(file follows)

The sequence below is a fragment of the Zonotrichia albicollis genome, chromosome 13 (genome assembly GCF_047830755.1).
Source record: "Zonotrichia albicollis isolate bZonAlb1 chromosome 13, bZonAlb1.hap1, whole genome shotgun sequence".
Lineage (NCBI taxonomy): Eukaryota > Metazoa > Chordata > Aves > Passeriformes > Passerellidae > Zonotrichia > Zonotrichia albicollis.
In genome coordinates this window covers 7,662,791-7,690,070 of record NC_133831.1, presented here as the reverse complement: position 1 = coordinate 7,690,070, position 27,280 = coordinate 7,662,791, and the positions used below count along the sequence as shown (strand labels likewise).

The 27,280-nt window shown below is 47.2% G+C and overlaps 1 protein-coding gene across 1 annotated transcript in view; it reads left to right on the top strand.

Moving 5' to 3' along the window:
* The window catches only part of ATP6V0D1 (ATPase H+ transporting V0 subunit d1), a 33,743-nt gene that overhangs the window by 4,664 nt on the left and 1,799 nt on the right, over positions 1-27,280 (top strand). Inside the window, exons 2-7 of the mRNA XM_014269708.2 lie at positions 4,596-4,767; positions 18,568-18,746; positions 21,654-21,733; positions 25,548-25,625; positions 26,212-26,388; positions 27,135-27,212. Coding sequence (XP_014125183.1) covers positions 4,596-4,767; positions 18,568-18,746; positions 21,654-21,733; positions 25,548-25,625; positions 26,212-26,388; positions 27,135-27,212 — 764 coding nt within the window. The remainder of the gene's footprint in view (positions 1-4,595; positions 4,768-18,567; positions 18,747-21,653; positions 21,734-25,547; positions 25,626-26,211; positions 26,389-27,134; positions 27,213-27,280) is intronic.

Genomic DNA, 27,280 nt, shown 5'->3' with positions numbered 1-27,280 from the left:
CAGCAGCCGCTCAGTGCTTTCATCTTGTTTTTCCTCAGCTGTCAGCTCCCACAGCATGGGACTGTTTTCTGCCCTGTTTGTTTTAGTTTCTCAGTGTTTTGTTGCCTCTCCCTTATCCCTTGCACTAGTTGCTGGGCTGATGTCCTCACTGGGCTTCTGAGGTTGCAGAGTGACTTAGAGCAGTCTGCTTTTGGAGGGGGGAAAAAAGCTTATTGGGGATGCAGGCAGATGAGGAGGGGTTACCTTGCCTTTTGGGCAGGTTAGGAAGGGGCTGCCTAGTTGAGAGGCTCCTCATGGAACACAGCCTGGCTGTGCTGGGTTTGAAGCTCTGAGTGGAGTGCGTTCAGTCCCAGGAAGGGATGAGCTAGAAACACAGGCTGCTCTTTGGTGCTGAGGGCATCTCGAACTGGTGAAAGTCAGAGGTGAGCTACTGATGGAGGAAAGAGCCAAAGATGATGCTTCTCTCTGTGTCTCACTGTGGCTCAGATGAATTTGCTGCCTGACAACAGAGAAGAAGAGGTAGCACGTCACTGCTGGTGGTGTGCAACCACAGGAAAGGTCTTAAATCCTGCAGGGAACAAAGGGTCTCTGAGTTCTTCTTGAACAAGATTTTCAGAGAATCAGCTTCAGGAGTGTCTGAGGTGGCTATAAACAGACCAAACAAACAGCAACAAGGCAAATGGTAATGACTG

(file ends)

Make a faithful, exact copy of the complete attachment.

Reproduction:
The sequence below is a fragment of the Zonotrichia albicollis genome, chromosome 13 (genome assembly GCF_047830755.1).
Source record: "Zonotrichia albicollis isolate bZonAlb1 chromosome 13, bZonAlb1.hap1, whole genome shotgun sequence".
Lineage (NCBI taxonomy): Eukaryota > Metazoa > Chordata > Aves > Passeriformes > Passerellidae > Zonotrichia > Zonotrichia albicollis.
In genome coordinates this window covers 7,662,791-7,690,070 of record NC_133831.1, presented here as the reverse complement: position 1 = coordinate 7,690,070, position 27,280 = coordinate 7,662,791, and the positions used below count along the sequence as shown (strand labels likewise).

The 27,280-nt window shown below is 47.2% G+C and overlaps 1 protein-coding gene across 1 annotated transcript in view; it reads left to right on the top strand.

Moving 5' to 3' along the window:
* The window catches only part of ATP6V0D1 (ATPase H+ transporting V0 subunit d1), a 33,743-nt gene that overhangs the window by 4,664 nt on the left and 1,799 nt on the right, over positions 1-27,280 (top strand). Inside the window, exons 2-7 of the mRNA XM_014269708.2 lie at positions 4,596-4,767; positions 18,568-18,746; positions 21,654-21,733; positions 25,548-25,625; positions 26,212-26,388; positions 27,135-27,212. Coding sequence (XP_014125183.1) covers positions 4,596-4,767; positions 18,568-18,746; positions 21,654-21,733; positions 25,548-25,625; positions 26,212-26,388; positions 27,135-27,212 — 764 coding nt within the window. The remainder of the gene's footprint in view (positions 1-4,595; positions 4,768-18,567; positions 18,747-21,653; positions 21,734-25,547; positions 25,626-26,211; positions 26,389-27,134; positions 27,213-27,280) is intronic.

Genomic DNA, 27,280 nt, shown 5'->3' with positions numbered 1-27,280 from the left:
CAGCAGCCGCTCAGTGCTTTCATCTTGTTTTTCCTCAGCTGTCAGCTCCCACAGCATGGGACTGTTTTCTGCCCTGTTTGTTTTAGTTTCTCAGTGTTTTGTTGCCTCTCCCTTATCCCTTGCACTAGTTGCTGGGCTGATGTCCTCACTGGGCTTCTGAGGTTGCAGAGTGACTTAGAGCAGTCTGCTTTTGGAGGGGGGAAAAAAGCTTATTGGGGATGCAGGCAGATGAGGAGGGGTTACCTTGCCTTTTGGGCAGGTTAGGAAGGGGCTGCCTAGTTGAGAGGCTCCTCATGGAACACAGCCTGGCTGTGCTGGGTTTGAAGCTCTGAGTGGAGTGCGTTCAGTCCCAGGAAGGGATGAGCTAGAAACACAGGCTGCTCTTTGGTGCTGAGGGCATCTCGAACTGGTGAAAGTCAGAGGTGAGCTACTGATGGAGGAAAGAGCCAAAGATGATGCTTCTCTCTGTGTCTCACTGTGGCTCAGATGAATTTGCTGCCTGACAACAGAGAAGAAGAGGTAGCACGTCACTGCTGGTGGTGTGCAACCACAGGAAAGGTCTTAAATCCTGCAGGGAACAAAGGGTCTCTGAGTTCTTCTTGAACAAGATTTTCAGAGAATCAGCTTCAGGAGTGTCTGAGGTGGCTATAAACAGACCAAACAAACAGCAACAAGGCAAATGGTAATGACTG